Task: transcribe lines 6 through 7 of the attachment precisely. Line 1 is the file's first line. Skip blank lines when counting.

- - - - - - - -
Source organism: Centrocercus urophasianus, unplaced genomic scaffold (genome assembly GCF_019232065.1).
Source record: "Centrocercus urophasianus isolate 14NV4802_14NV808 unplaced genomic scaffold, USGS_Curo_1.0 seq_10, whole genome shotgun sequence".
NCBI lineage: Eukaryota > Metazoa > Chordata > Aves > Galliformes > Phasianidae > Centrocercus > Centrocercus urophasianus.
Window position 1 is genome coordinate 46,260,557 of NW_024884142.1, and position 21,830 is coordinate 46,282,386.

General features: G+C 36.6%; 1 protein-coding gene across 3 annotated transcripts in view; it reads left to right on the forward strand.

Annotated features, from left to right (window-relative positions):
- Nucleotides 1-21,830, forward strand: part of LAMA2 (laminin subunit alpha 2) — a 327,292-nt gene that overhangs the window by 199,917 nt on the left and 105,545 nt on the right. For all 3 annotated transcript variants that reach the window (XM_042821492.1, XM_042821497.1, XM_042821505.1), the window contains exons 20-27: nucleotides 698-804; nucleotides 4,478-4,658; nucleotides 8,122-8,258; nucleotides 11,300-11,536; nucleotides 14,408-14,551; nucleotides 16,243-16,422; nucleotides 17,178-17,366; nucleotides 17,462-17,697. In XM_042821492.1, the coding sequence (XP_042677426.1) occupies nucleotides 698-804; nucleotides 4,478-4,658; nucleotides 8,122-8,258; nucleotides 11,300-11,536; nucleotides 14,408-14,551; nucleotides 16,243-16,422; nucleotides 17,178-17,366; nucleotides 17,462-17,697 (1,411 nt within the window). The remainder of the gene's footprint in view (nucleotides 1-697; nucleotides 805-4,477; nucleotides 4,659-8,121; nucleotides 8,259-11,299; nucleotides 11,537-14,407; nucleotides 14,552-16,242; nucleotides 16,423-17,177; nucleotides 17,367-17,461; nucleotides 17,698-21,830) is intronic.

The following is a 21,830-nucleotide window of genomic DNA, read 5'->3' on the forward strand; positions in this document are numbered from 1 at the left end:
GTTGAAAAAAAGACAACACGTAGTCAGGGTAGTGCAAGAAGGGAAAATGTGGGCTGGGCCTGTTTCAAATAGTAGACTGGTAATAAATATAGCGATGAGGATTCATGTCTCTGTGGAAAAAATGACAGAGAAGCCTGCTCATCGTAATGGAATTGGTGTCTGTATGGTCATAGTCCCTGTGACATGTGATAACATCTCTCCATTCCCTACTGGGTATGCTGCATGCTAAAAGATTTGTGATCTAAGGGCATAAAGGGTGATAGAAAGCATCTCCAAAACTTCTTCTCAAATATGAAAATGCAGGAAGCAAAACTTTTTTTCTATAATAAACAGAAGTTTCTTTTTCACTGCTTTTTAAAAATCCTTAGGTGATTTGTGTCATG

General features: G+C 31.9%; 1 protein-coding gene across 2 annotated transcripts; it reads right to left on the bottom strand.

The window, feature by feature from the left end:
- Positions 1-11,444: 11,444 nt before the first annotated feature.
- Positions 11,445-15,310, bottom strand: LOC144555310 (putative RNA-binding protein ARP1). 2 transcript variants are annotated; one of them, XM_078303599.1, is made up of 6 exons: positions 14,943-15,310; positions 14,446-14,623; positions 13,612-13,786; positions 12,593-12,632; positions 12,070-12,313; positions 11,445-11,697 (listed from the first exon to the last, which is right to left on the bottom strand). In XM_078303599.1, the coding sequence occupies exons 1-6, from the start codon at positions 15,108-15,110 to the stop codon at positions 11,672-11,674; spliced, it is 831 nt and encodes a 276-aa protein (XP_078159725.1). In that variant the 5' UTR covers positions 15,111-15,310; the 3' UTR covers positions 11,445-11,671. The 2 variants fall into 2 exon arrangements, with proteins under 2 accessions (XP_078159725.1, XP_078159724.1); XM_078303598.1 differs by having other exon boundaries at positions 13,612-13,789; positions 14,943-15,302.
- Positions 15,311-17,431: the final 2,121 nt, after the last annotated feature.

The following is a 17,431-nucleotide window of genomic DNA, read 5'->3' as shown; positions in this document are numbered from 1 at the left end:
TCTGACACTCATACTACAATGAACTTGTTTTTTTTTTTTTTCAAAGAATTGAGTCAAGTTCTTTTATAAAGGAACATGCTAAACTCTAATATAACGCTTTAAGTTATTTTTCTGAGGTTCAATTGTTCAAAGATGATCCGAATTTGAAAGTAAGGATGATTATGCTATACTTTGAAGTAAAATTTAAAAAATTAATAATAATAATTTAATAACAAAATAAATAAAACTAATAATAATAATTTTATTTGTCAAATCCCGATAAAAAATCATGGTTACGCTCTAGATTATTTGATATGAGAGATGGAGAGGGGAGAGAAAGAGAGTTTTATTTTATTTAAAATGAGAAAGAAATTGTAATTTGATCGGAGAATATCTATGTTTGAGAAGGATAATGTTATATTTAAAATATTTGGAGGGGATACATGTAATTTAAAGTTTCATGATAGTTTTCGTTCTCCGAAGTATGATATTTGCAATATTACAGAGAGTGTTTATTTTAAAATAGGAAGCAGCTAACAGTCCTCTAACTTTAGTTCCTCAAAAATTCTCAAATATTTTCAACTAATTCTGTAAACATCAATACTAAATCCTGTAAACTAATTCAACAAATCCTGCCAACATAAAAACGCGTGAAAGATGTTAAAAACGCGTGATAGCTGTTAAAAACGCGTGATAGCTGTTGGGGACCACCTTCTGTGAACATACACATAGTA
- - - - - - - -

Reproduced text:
Annotated features, from left to right (window-relative positions):
- Nucleotides 1-21,830, forward strand: part of LAMA2 (laminin subunit alpha 2) — a 327,292-nt gene that overhangs the window by 199,917 nt on the left and 105,545 nt on the right. For all 3 annotated transcript variants that reach the window (XM_042821492.1, XM_042821497.1, XM_042821505.1), the window contains exons 20-27: nucleotides 698-804; nucleotides 4,478-4,658; nucleotides 8,122-8,258; nucleotides 11,300-11,536; nucleotides 14,408-14,551; nucleotides 16,243-16,422; nucleotides 17,178-17,366; nucleotides 17,462-17,697. In XM_042821492.1, the coding sequence (XP_042677426.1) occupies nucleotides 698-804; nucleotides 4,478-4,658; nucleotides 8,122-8,258; nucleotides 11,300-11,536; nucleotides 14,408-14,551; nucleotides 16,243-16,422; nucleotides 17,178-17,366; nucleotides 17,462-17,697 (1,411 nt within the window). The remainder of the gene's footprint in view (nucleotides 1-697; nucleotides 805-4,477; nucleotides 4,659-8,121; nucleotides 8,259-11,299; nucleotides 11,537-14,407; nucleotides 14,552-16,242; nucleotides 16,423-17,177; nucleotides 17,367-17,461; nucleotides 17,698-21,830) is intronic.